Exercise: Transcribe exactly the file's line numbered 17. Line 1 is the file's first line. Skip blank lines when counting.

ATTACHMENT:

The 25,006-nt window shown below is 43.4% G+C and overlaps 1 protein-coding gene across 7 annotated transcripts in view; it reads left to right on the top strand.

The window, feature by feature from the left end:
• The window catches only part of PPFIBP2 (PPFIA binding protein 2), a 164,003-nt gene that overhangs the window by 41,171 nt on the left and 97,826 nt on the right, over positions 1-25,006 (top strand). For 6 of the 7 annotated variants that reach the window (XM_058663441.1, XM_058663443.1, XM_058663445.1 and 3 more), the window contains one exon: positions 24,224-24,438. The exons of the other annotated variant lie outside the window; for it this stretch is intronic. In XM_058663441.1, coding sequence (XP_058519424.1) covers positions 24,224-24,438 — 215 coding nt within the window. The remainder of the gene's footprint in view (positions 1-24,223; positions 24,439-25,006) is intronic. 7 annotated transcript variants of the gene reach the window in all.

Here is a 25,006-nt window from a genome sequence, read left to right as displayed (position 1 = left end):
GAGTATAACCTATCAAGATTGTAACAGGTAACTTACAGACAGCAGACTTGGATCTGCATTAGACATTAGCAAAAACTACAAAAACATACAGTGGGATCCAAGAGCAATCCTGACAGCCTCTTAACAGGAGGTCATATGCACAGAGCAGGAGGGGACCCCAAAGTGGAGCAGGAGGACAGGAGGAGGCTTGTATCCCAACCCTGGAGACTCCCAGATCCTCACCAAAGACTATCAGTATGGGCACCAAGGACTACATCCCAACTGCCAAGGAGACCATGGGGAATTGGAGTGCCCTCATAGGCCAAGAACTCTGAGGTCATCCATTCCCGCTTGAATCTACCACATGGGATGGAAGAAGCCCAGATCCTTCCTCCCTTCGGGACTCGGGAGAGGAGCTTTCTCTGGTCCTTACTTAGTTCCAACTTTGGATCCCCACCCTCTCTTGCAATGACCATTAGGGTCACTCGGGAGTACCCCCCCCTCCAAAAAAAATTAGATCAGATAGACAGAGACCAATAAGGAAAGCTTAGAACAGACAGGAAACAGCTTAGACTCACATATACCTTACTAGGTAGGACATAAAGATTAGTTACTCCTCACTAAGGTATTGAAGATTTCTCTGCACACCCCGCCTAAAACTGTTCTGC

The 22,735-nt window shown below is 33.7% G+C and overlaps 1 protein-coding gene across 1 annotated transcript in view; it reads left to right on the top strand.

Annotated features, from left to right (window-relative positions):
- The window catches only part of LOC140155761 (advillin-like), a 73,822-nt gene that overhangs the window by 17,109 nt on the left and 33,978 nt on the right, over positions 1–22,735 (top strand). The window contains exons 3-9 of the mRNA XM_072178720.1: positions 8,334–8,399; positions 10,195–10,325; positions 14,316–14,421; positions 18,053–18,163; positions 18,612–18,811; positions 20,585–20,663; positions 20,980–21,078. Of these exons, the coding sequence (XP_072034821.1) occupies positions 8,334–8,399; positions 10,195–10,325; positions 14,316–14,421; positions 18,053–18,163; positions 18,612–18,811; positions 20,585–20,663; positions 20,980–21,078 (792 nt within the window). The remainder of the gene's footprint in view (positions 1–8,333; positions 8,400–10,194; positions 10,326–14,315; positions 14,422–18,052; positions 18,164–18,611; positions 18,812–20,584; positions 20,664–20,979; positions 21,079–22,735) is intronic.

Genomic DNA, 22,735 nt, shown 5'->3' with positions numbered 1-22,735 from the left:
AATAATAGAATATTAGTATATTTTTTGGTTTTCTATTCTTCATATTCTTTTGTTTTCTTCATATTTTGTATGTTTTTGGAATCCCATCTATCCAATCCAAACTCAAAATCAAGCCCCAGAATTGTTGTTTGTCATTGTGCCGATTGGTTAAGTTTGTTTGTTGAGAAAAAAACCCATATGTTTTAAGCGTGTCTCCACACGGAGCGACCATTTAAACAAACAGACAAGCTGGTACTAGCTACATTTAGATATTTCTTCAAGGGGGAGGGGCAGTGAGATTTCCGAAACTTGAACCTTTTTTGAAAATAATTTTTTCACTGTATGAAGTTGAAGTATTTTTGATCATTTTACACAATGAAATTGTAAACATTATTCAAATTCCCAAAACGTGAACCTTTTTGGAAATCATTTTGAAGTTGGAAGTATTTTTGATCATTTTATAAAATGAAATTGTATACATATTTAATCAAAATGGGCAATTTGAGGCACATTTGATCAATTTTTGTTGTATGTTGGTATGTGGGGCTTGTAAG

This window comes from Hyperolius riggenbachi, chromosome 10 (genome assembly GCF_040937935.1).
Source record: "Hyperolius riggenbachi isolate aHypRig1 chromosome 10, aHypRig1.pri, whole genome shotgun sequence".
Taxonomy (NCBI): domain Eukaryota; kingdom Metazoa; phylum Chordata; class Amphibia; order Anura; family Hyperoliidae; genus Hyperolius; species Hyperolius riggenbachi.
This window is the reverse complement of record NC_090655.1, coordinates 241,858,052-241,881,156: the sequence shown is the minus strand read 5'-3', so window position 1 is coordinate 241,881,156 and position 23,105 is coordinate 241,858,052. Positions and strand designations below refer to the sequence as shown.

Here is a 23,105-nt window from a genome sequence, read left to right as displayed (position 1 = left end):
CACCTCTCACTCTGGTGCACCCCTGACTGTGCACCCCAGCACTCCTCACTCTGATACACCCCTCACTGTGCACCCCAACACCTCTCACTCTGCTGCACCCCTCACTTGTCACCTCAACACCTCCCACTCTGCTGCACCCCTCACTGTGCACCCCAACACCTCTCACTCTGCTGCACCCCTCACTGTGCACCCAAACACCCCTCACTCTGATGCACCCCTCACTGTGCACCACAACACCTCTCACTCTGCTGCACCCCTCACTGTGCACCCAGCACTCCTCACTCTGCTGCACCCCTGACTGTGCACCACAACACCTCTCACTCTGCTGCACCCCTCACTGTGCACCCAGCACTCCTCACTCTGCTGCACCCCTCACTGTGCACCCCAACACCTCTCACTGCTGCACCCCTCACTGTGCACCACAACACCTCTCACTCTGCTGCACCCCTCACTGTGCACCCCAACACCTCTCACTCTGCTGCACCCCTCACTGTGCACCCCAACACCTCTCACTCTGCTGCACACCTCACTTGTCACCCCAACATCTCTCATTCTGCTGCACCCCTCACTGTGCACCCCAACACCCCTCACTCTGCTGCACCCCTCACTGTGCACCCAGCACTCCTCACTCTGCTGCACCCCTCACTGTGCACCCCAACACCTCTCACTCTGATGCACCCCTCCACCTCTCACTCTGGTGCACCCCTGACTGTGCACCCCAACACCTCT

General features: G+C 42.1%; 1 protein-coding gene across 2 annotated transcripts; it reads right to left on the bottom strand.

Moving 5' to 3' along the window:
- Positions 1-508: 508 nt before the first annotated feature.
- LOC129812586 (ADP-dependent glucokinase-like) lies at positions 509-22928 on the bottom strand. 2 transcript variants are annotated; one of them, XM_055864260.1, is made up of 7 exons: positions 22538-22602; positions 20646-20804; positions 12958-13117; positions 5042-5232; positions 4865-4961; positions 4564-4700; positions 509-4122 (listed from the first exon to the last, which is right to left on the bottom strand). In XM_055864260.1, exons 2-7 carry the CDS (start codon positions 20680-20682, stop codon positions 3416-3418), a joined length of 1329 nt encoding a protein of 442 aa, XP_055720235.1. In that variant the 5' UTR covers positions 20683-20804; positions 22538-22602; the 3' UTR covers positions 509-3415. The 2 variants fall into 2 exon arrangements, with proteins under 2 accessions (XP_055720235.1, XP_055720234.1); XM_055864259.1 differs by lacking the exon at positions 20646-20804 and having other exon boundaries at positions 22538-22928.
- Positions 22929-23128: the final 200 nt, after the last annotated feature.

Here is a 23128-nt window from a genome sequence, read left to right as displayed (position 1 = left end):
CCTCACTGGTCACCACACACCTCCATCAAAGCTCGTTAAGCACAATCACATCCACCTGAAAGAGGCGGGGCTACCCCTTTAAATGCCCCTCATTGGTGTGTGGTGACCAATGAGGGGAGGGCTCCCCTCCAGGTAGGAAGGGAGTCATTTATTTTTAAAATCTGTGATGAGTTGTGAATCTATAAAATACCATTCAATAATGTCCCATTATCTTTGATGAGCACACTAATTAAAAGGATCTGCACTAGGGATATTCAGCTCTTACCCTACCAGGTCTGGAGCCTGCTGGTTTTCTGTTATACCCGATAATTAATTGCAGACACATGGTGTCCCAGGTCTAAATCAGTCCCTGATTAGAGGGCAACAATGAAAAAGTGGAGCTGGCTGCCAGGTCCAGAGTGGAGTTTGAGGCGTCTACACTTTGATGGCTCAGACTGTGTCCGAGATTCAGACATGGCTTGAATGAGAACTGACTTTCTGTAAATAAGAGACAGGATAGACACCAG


General features: G+C 42.1%; 1 protein-coding gene across 2 annotated transcripts; it reads right to left on the bottom strand.